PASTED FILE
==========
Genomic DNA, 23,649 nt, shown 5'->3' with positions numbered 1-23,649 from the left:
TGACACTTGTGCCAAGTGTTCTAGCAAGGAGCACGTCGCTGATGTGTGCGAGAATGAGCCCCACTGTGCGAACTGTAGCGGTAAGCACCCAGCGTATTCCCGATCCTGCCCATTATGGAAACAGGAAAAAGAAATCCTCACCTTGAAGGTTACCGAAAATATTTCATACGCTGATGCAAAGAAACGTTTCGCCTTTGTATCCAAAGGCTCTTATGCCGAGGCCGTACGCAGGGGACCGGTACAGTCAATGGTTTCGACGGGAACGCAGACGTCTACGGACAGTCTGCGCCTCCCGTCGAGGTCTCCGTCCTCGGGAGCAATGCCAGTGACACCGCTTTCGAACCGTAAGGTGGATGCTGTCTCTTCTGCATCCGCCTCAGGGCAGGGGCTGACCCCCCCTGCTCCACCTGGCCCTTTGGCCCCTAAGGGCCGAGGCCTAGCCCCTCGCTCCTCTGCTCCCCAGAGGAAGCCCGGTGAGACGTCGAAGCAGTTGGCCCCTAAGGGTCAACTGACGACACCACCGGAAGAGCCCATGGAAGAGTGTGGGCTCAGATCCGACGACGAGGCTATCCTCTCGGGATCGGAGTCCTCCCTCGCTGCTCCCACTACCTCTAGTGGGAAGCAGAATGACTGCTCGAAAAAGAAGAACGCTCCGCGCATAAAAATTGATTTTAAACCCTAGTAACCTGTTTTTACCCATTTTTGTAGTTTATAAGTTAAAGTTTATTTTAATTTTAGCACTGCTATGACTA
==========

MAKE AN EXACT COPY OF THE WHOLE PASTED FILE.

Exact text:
Genomic DNA, 23,649 nt, shown 5'->3' with positions numbered 1-23,649 from the left:
TGACACTTGTGCCAAGTGTTCTAGCAAGGAGCACGTCGCTGATGTGTGCGAGAATGAGCCCCACTGTGCGAACTGTAGCGGTAAGCACCCAGCGTATTCCCGATCCTGCCCATTATGGAAACAGGAAAAAGAAATCCTCACCTTGAAGGTTACCGAAAATATTTCATACGCTGATGCAAAGAAACGTTTCGCCTTTGTATCCAAAGGCTCTTATGCCGAGGCCGTACGCAGGGGACCGGTACAGTCAATGGTTTCGACGGGAACGCAGACGTCTACGGACAGTCTGCGCCTCCCGTCGAGGTCTCCGTCCTCGGGAGCAATGCCAGTGACACCGCTTTCGAACCGTAAGGTGGATGCTGTCTCTTCTGCATCCGCCTCAGGGCAGGGGCTGACCCCCCCTGCTCCACCTGGCCCTTTGGCCCCTAAGGGCCGAGGCCTAGCCCCTCGCTCCTCTGCTCCCCAGAGGAAGCCCGGTGAGACGTCGAAGCAGTTGGCCCCTAAGGGTCAACTGACGACACCACCGGAAGAGCCCATGGAAGAGTGTGGGCTCAGATCCGACGACGAGGCTATCCTCTCGGGATCGGAGTCCTCCCTCGCTGCTCCCACTACCTCTAGTGGGAAGCAGAATGACTGCTCGAAAAAGAAGAACGCTCCGCGCATAAAAATTGATTTTAAACCCTAGTAACCTGTTTTTACCCATTTTTGTAGTTTATAAGTTAAAGTTTATTTTAATTTTAGCACTGCTATGACTA